Mereological theories of events usually assume that the domain of events forms a join semilattice with no bottom element.(Landman 2004's "Indefinites and the Type of Sets" is one of the few exceptions ...
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What aspect or feature do “over TIME” constructions have?

I have been searching around but as far as I can tell there is no established name for the aspect demonstrated by sentences such as: "I'll read this report over the weekend." "The debt has ...
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What are these NPs, syntactically and semantically?

Sue considers Joe a fool. Sue calls Joe "Daddy-O". Joe weighs 200 pounds. It seems that none of these are objects, as witnessed by the fact that you can't raise them to be the subject of a passive ...
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Why the following two jokes are fun in terms of linguistic terms?

A: What's a baby pig called? B: A piglet. A: So what's a baby toy called? B: A toylet. Tom: Mike has asked me for a loan of five pounds. Should I be doing right in lending it to him? Jack: Certainly. ...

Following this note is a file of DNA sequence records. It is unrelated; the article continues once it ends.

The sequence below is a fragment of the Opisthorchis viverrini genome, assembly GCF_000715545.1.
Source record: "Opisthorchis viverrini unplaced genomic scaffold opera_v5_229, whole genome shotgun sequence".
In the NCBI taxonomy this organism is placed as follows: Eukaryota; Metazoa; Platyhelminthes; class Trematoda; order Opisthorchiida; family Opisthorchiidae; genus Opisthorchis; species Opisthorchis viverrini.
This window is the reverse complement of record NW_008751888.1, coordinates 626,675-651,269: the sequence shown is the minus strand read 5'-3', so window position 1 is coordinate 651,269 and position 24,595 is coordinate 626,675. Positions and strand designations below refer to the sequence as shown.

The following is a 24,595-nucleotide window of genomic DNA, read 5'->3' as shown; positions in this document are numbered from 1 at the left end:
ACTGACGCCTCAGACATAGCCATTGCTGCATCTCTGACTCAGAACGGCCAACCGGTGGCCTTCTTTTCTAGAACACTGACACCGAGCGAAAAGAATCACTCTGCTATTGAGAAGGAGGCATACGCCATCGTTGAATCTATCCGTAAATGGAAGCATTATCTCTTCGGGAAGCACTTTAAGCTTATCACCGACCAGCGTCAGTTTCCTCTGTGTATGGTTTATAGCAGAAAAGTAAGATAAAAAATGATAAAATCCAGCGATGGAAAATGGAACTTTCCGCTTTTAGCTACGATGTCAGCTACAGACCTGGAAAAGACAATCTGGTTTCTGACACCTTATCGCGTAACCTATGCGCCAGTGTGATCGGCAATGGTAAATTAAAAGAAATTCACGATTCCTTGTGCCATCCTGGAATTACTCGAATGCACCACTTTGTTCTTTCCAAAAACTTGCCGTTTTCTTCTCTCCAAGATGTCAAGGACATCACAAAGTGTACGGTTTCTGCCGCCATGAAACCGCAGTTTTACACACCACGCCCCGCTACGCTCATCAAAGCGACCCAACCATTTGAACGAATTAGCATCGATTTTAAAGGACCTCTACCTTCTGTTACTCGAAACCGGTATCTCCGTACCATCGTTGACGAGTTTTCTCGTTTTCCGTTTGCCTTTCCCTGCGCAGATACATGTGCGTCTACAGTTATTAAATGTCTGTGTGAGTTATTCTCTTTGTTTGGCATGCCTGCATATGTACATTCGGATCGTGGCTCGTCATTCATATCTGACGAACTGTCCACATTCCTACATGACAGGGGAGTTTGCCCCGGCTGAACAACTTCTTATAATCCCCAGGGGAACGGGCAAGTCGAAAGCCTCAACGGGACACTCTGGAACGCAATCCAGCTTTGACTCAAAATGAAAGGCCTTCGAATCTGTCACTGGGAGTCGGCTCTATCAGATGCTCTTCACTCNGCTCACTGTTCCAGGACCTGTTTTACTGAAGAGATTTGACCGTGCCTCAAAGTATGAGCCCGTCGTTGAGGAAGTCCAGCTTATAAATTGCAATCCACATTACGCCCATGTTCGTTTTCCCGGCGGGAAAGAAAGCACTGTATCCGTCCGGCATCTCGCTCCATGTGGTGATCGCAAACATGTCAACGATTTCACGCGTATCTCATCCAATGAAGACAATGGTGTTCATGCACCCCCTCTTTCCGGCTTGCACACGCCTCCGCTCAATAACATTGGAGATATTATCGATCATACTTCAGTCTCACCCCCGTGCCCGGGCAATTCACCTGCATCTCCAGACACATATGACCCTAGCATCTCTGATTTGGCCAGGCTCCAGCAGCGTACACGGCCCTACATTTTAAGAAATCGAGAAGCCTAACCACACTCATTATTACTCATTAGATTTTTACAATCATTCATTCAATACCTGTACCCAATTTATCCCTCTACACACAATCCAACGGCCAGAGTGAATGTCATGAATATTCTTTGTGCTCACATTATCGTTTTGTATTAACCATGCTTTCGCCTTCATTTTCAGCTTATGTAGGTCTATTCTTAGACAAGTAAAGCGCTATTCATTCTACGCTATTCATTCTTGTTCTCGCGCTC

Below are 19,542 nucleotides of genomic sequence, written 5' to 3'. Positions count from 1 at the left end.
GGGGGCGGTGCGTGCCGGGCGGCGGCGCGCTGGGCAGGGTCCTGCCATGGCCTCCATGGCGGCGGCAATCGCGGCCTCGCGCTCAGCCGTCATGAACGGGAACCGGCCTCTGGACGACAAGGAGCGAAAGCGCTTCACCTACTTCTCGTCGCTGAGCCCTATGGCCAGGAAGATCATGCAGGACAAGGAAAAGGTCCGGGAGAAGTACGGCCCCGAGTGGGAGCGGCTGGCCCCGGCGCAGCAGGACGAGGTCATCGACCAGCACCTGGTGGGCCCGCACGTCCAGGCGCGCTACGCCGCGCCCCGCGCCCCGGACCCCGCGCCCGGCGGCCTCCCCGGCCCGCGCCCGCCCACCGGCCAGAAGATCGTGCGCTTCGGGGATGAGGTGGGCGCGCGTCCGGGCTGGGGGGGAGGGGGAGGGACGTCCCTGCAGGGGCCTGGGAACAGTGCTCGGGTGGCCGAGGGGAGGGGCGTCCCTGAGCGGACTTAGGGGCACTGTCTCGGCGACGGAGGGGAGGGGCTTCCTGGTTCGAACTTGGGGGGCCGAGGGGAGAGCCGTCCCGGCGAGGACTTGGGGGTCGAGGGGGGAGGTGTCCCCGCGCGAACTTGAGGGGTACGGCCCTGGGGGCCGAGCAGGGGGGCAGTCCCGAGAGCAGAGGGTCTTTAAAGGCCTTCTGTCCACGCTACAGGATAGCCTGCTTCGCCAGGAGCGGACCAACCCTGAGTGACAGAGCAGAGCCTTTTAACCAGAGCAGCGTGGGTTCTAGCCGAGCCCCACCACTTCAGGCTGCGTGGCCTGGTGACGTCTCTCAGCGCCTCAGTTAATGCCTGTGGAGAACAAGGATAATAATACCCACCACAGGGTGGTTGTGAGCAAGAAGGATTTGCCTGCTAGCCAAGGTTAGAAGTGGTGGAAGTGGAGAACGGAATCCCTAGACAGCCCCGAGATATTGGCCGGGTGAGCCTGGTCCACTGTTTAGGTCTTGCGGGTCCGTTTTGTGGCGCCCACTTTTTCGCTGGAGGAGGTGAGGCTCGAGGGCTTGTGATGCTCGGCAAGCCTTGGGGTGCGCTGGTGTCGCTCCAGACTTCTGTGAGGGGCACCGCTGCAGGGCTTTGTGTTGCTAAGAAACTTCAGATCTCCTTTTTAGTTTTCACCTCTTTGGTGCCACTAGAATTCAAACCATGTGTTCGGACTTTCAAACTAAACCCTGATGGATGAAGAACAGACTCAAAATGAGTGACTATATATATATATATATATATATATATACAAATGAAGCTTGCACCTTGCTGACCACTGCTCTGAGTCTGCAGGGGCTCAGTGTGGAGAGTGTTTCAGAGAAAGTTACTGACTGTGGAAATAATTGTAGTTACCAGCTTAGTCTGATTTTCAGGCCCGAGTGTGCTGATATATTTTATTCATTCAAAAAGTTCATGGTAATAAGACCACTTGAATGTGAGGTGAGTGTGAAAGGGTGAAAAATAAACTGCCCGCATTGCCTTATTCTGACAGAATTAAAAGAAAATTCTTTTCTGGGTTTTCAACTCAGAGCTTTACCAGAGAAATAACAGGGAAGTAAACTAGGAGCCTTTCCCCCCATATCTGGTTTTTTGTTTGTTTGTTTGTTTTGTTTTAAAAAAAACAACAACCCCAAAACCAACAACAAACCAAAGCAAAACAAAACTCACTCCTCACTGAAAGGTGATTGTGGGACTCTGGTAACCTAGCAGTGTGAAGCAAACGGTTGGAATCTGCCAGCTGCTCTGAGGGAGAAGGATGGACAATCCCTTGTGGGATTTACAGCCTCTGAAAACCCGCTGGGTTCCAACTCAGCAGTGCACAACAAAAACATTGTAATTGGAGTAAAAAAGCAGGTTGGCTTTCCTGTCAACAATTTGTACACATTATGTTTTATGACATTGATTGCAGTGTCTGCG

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919 views

What do you call an activity accomplished by other activities

Is there a term for activities which are only ever accomplished by other activities? If I were to make up a term I'd call them meta-activities. Some examples of what I'm thinking of: teaching - ...
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1answer
200 views

Why must adversative coordination be binary?

At Glottopedia we read that adversative coordination expresses semantic contrast between the coordinands. In English, adversative coordination is usually accomplished with “but,” as in these sentences....
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The Liar's Paradox : a linguistic perspective

The sentence "This sentence is false." is a paradox (called the "liar's paradox) as even though being well formed it is a contradiction. While logicians can call this a case of un-decidability what ...
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171 views

“I thought X was Y” vs. “I thought Y was X”

Walking with my wife the other day, I turned around and realized that the person behind me was, in fact, someone else, and my wife had stopped to look in a shop. I said to her 1a Oh, I thought that ...
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Which annotation software can I use to annotate scope and focus?

I'm looking for an annotation software (no matter which OS), which lets me annotate focus and scope, as user-friendly as possible, e.g., via console input, or via a graphical editor (mouse-supported). ...